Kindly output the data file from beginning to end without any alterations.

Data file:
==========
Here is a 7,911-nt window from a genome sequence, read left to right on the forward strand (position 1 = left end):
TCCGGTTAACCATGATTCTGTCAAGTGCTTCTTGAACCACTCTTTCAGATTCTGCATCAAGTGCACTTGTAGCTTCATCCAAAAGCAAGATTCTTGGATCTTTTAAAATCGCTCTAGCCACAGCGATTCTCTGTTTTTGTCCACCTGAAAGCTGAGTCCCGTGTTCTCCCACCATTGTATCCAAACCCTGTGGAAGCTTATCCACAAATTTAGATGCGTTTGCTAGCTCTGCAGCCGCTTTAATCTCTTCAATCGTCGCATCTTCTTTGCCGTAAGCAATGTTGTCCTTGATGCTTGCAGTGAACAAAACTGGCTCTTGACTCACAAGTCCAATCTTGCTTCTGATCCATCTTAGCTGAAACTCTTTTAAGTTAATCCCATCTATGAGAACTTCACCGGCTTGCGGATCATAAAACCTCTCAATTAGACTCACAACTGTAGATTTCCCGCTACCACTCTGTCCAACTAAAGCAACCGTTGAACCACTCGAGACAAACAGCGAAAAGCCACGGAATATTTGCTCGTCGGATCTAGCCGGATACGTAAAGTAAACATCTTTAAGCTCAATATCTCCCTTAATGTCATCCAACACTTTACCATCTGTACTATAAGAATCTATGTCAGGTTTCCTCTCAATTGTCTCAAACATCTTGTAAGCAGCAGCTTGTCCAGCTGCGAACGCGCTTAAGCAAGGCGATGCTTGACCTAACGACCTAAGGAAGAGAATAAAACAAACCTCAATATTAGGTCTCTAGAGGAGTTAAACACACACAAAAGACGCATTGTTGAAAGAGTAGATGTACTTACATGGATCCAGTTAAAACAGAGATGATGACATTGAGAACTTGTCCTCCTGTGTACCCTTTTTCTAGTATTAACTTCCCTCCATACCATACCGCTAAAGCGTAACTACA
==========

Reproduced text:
Here is a 7,911-nt window from a genome sequence, read left to right on the forward strand (position 1 = left end):
TCCGGTTAACCATGATTCTGTCAAGTGCTTCTTGAACCACTCTTTCAGATTCTGCATCAAGTGCACTTGTAGCTTCATCCAAAAGCAAGATTCTTGGATCTTTTAAAATCGCTCTAGCCACAGCGATTCTCTGTTTTTGTCCACCTGAAAGCTGAGTCCCGTGTTCTCCCACCATTGTATCCAAACCCTGTGGAAGCTTATCCACAAATTTAGATGCGTTTGCTAGCTCTGCAGCCGCTTTAATCTCTTCAATCGTCGCATCTTCTTTGCCGTAAGCAATGTTGTCCTTGATGCTTGCAGTGAACAAAACTGGCTCTTGACTCACAAGTCCAATCTTGCTTCTGATCCATCTTAGCTGAAACTCTTTTAAGTTAATCCCATCTATGAGAACTTCACCGGCTTGCGGATCATAAAACCTCTCAATTAGACTCACAACTGTAGATTTCCCGCTACCACTCTGTCCAACTAAAGCAACCGTTGAACCACTCGAGACAAACAGCGAAAAGCCACGGAATATTTGCTCGTCGGATCTAGCCGGATACGTAAAGTAAACATCTTTAAGCTCAATATCTCCCTTAATGTCATCCAACACTTTACCATCTGTACTATAAGAATCTATGTCAGGTTTCCTCTCAATTGTCTCAAACATCTTGTAAGCAGCAGCTTGTCCAGCTGCGAACGCGCTTAAGCAAGGCGATGCTTGACCTAACGACCTAAGGAAGAGAATAAAACAAACCTCAATATTAGGTCTCTAGAGGAGTTAAACACACACAAAAGACGCATTGTTGAAAGAGTAGATGTACTTACATGGATCCAGTTAAAACAGAGATGATGACATTGAGAACTTGTCCTCCTGTGTACCCTTTTTCTAGTATTAACTTCCCTCCATACCATACCGCTAAAGCGTAACTACA